When it comes to image recognition tech, it’s still remarkably easy to fool the machines.

And while it’s some good comedy when a neural network mistakes a butterfly for a washing machine, the consequences of this idiocy are pretty nightmarish when you think about rolling these flawed systems out into the real world.

Researchers from the University of California, Berkeley, the University of Washington, and the University of Chicago published a paper this month to really drive home the weaknesses of neural networks when it comes to correctly identifying an image.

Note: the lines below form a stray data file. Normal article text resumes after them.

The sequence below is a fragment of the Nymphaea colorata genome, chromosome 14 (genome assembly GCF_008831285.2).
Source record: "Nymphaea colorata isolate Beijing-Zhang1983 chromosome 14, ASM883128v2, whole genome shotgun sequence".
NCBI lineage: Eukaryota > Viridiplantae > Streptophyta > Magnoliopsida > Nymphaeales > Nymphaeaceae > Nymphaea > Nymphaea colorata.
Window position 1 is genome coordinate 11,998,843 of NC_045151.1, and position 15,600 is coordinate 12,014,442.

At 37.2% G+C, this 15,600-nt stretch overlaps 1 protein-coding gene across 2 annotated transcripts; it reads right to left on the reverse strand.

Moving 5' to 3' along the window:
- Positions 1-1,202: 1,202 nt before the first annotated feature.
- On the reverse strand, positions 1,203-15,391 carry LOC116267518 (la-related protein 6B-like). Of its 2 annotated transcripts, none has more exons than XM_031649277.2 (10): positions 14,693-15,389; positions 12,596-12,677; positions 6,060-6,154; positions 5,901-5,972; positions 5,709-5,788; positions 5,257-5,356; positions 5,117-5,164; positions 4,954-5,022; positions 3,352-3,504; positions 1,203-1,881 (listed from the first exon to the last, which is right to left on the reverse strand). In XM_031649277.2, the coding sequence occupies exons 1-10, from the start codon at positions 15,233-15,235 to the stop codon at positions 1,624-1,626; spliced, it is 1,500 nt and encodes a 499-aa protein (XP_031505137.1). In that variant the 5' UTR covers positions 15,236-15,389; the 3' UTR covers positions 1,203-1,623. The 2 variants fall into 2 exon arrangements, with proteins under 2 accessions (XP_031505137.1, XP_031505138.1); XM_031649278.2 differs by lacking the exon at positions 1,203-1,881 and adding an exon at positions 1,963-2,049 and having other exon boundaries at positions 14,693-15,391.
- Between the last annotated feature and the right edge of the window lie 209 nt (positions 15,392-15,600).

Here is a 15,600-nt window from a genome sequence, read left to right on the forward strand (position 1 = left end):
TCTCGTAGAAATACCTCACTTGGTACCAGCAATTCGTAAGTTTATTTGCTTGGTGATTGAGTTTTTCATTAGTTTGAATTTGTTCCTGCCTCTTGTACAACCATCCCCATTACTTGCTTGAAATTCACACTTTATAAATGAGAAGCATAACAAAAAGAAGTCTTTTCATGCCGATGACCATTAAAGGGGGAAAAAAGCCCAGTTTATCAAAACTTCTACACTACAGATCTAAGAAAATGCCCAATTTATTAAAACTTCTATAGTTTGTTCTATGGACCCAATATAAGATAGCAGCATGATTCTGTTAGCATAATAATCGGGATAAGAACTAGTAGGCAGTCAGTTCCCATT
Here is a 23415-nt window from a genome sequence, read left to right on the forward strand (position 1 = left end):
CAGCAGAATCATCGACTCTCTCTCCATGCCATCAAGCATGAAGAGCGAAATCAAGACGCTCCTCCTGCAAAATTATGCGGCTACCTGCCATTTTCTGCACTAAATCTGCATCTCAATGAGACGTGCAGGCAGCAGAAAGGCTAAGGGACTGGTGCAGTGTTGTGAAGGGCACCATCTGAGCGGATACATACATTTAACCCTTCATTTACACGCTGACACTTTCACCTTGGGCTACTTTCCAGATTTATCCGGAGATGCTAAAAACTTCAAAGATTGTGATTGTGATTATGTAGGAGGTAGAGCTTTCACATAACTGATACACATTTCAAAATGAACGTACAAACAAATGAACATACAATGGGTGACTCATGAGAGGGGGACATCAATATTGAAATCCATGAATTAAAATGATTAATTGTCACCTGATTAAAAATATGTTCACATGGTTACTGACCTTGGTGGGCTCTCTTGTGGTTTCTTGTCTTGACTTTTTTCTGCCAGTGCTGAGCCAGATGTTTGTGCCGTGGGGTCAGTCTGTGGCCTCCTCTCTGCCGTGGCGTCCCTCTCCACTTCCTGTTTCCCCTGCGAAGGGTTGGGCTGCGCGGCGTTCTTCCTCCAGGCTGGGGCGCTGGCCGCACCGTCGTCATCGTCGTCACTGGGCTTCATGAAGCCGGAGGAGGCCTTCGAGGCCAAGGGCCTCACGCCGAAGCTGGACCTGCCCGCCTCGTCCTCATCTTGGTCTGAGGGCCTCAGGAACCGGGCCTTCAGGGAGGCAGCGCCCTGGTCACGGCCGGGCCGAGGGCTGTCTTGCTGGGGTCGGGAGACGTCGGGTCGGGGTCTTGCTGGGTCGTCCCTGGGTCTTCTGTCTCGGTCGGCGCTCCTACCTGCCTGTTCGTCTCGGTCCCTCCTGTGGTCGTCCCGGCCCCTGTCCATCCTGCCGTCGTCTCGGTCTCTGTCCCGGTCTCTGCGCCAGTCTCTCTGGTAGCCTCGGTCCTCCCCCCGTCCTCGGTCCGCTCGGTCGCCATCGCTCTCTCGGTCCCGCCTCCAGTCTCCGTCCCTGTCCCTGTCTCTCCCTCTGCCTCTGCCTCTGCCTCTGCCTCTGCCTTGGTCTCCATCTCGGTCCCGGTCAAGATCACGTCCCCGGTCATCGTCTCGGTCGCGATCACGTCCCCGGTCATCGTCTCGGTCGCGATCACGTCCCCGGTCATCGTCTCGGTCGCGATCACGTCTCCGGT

The images selected for the dataset were pulled from millions of user-labelled animal images from the website iNaturalist as well as objects tagged by users on Flickr, according to the paper.

They downloaded 81,413 dragonfly images from iNaturalist and filtered that down to 8,925.

An “algorithmically suggested shortlist” spit out 1,452 images, and from there, they manually selected 80.

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